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4-H'ers compete in Cecil County 4-H Dairy and Market Steer Show

FAIR HILL — Cecil County 4-H members took to the Stafford Pavilion at the Cecil County Fair Wednesday to compete for ribbons in the Dairy and Market Steer Show.

“Dairy steers are just like meat steers,” said Mackenzie Underwood, who helps with the family farm in North East, is a former member of 4-H and holds the titles Miss Cecil County Farm Bureau, Miss Maryland Agriculture, Maryland Dairy Princess and Maryland Miss Agriculture USA. “But (the meat) is more of a dairy quality.”

Underwood said in processing beef and dairy cows are cut the same into various portions such as ribs and roasts.

“But dairy beef is leaner meat,” she said, adding that cows raised specifically for beef are bulked up and are stockier animals. Obviously, at a dairy farm a male cow is not as necessary – except for breeding – so those are sold for meat or to other farms.

At the Dairy and Market Steer Show, the 4-H members were trying to show their best candidates for the 4-H Livestock Auction to be held Saturday at noon at the fairgrounds. Judge Karson Fahey had the job of choosing the winners. He walked quietly from one to the next, running his hand along the backs of the animals and asking each handler questions.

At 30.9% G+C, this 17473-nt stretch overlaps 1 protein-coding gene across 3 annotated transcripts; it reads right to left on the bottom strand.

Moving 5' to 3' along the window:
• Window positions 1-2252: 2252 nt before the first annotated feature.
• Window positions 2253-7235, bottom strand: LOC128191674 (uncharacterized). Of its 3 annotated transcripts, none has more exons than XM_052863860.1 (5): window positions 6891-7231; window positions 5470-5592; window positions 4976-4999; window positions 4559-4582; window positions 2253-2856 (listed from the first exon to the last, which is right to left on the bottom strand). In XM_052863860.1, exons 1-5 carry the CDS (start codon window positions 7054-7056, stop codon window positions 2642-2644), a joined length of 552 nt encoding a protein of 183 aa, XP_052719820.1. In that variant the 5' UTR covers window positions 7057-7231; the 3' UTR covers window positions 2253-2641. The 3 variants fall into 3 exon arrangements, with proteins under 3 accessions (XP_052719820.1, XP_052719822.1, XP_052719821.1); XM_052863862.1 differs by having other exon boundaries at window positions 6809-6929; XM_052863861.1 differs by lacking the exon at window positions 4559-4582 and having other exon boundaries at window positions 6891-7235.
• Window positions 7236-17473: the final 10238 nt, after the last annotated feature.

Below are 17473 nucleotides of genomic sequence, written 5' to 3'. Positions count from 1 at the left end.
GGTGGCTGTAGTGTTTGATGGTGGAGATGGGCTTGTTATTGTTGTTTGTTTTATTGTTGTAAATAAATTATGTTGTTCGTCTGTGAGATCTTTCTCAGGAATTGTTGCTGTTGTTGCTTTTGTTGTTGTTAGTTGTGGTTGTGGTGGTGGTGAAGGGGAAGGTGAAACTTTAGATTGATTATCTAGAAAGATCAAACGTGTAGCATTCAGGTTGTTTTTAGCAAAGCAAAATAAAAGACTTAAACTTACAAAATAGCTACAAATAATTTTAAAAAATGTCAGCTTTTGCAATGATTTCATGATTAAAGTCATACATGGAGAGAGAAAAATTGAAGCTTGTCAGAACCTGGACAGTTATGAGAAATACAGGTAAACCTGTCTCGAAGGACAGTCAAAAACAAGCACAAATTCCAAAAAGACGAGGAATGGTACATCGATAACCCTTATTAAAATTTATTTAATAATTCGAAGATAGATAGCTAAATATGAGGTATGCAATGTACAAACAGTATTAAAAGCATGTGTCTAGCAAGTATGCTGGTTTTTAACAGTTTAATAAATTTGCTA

“Holsteins are more popular with dairy,” Underwood said, noting that what is raised on her family farm. “Angus is popular with beef.”

However she added, Brown Swiss dairy steers tend to win at the fair.

The public is invited to bid at the Livestock Auction. The young animal owners have also been inviting people to attend in hopes of getting the best price for their project animals. Meat rabbits, goats, lambs, pigs and cows will be on the block. Proceeds from the sale will be used by the 4-H member for the next project or toward post secondary education.